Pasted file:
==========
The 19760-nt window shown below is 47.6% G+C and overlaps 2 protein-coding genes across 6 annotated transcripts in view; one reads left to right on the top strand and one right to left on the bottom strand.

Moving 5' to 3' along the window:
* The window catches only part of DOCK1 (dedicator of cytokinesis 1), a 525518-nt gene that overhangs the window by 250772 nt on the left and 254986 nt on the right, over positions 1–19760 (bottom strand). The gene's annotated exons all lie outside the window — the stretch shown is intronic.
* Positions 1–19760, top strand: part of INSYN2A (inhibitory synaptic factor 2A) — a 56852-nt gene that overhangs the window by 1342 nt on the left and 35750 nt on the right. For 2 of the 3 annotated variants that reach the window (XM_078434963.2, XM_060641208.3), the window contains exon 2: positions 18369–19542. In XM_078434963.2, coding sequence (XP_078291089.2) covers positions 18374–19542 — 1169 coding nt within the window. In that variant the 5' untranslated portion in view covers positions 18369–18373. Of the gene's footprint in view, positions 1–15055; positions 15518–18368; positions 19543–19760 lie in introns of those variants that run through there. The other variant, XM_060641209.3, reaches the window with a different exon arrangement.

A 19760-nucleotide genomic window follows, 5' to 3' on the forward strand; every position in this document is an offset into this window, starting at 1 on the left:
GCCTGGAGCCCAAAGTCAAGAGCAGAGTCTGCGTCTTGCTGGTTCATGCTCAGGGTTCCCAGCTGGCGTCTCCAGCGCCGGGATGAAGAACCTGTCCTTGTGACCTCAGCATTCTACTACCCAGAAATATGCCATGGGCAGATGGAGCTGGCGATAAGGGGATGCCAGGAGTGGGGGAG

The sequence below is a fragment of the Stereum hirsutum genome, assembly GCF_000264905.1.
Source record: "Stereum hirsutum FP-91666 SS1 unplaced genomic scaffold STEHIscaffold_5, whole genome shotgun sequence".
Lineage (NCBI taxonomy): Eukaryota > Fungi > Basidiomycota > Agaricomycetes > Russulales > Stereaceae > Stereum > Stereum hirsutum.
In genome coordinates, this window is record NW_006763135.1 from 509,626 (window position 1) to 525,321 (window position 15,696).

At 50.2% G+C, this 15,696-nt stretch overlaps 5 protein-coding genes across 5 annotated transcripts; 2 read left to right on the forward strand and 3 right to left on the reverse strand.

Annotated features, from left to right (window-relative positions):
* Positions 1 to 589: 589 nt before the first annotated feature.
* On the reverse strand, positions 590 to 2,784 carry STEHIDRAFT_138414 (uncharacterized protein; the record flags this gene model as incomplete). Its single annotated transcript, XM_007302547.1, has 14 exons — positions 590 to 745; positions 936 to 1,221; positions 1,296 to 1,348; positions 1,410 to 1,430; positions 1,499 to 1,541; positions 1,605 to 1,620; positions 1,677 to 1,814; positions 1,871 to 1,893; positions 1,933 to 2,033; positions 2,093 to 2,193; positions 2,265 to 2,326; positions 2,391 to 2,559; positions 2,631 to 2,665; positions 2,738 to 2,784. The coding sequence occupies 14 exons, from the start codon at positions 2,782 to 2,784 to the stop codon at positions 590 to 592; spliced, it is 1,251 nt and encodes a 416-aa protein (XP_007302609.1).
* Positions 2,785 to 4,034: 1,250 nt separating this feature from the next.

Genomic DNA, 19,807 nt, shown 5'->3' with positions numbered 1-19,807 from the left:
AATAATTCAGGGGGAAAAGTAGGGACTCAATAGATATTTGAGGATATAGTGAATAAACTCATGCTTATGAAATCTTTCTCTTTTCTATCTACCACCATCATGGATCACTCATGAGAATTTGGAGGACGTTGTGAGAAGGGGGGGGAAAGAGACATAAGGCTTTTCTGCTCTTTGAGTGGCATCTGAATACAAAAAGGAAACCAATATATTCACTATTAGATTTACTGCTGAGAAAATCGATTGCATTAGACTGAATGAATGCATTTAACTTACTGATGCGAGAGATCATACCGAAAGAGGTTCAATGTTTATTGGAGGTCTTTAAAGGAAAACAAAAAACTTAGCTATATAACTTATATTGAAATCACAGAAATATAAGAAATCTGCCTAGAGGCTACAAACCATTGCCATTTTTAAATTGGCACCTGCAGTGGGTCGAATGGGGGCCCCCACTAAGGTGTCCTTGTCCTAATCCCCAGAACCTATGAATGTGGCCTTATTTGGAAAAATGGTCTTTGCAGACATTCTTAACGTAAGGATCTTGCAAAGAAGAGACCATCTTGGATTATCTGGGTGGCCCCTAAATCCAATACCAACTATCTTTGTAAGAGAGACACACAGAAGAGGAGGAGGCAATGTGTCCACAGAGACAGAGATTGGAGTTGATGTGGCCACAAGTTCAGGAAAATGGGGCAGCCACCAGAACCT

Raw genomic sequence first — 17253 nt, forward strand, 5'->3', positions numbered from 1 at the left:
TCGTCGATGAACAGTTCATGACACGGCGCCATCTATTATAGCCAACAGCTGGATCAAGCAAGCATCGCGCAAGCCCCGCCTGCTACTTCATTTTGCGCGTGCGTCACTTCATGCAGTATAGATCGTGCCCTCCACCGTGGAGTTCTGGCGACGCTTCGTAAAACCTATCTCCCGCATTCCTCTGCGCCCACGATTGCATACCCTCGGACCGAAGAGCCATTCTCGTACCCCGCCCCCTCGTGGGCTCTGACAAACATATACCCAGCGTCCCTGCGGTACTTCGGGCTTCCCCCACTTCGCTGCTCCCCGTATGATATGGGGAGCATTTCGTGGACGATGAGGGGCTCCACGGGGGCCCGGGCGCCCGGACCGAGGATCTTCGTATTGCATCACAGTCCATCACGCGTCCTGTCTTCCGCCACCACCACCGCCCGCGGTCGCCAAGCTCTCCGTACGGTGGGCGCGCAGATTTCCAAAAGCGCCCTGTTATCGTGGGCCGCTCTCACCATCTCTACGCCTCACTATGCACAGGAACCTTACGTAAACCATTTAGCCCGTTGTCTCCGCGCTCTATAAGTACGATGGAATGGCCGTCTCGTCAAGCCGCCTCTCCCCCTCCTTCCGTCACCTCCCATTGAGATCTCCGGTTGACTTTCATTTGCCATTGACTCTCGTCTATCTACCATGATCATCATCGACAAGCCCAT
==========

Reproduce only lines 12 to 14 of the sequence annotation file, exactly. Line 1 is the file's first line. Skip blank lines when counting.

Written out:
Annotated features, from left to right (window-relative positions):
* Positions 1 to 589: 589 nt before the first annotated feature.
* On the reverse strand, positions 590 to 2,784 carry STEHIDRAFT_138414 (uncharacterized protein; the record flags this gene model as incomplete). Its single annotated transcript, XM_007302547.1, has 14 exons — positions 590 to 745; positions 936 to 1,221; positions 1,296 to 1,348; positions 1,410 to 1,430; positions 1,499 to 1,541; positions 1,605 to 1,620; positions 1,677 to 1,814; positions 1,871 to 1,893; positions 1,933 to 2,033; positions 2,093 to 2,193; positions 2,265 to 2,326; positions 2,391 to 2,559; positions 2,631 to 2,665; positions 2,738 to 2,784. The coding sequence occupies 14 exons, from the start codon at positions 2,782 to 2,784 to the stop codon at positions 590 to 592; spliced, it is 1,251 nt and encodes a 416-aa protein (XP_007302609.1).